“Twist and Crawl” – The Beat
“Wooly Bully” – Bad Manners
“Too Much Pressure” – The Selecter
“Mirror in the Bathroom” – The Beat
“One Step Beyond” – Madness
“Nite Klub” – The Specials
Rob Ager is a Liverpool-based film theorist whose videos have been popping up on YouTube for the last few years. He tends to get lumped in with the usual conspiracy brigade, and while Ager’s work does approach material in the same analytical fashion his conclusions can be very different.
This close examination of Stanley Kubrick’s science fiction masterpiece 2001: A Space Oddessy theorises that Kubrick was working on this film with a “double narrative” structure. Thus, the imagery, set design and camera shots created a complex story all of their own that was separate, and sometimes in direct opposition to, the commonly accepted themes of the Arthur C. Clarke screenplay.
Ager’s work falls on just the right side of conspiracy-culture to be of interest to skeptics and conspiracist’s alike, and with this particular film analysis he is careful to avoid any “tin foil hat” readings of the text, which can be a major downfall of “critical” videos of this kind.
What Ager does posit is that Kubrick was working with a language of imagery that spoke directly to the subconscious and could be in contrast to the spoken words. This is more than a little believable when you take into account that Kubrick’s incredible talent and the huge amounts of time and effort that he spent on the various different aspects of his craft.
Kubrick’s Cover Story is in four parts, and comes in at just over an hour long. Not for everyone, perhaps, but definitely of interest to film students and the hardcore Stanley Kubrick fan (not to mention those who have a soft spot for a lilting Scouse accent):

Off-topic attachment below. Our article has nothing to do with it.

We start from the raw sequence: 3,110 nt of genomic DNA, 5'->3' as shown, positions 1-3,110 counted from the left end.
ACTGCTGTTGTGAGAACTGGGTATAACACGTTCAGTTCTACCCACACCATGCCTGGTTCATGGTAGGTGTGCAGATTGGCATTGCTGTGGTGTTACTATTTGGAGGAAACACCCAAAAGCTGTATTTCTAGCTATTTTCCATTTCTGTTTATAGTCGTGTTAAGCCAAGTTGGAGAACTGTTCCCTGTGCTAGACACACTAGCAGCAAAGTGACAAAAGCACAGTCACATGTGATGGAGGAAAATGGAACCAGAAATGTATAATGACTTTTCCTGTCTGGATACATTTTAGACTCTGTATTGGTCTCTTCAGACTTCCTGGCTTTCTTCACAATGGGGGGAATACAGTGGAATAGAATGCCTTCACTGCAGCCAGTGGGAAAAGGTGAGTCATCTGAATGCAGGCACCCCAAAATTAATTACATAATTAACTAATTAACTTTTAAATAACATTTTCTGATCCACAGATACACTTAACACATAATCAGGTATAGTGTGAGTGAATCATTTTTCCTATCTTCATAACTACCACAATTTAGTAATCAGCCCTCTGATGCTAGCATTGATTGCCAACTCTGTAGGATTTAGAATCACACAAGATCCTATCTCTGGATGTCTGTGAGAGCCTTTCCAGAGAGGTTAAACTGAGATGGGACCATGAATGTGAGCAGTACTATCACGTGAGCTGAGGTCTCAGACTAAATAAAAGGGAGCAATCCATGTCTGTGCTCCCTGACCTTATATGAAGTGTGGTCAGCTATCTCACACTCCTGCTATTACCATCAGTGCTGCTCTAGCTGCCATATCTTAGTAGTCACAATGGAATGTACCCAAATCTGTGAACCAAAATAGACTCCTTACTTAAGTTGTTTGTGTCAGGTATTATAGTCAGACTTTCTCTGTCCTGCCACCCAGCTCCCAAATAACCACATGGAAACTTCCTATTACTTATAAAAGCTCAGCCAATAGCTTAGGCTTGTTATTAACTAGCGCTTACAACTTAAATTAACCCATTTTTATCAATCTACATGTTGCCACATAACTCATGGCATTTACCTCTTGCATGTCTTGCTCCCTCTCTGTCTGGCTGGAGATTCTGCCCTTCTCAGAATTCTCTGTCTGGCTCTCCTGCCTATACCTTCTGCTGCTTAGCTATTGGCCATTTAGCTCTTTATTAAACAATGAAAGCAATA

The Units were one of the first “rock” bands in America to ditch guitars completely and focus their set-up on drums, vocals and synthesisers. Leaders of San Francisco’s post-punk synth-led music scene (a lot of which is now resurfacing with the current interest in “Minimal Wave”) the comparisons with Devo are clear, but still don’t detract from The Units’ cracking tunes and tangible influence on the new wave generation. Tracks like “High Pressure Days” and “I-Night” are still sought after by record collectors and forward thinking DJs alike, mainly because they still rock.
During live shows, The Units would perform to a video accompaniment of re-edited instructional shorts and found footage called the “Units Training Films”. Some of these films have been recreated and uploaded to Vimeo by founder member Scott Ryser. While still being very much of their time, they are excellent and definitely rank alongside similar efforts by the likes of Church of The Subgenius. Ryser has this to say about them: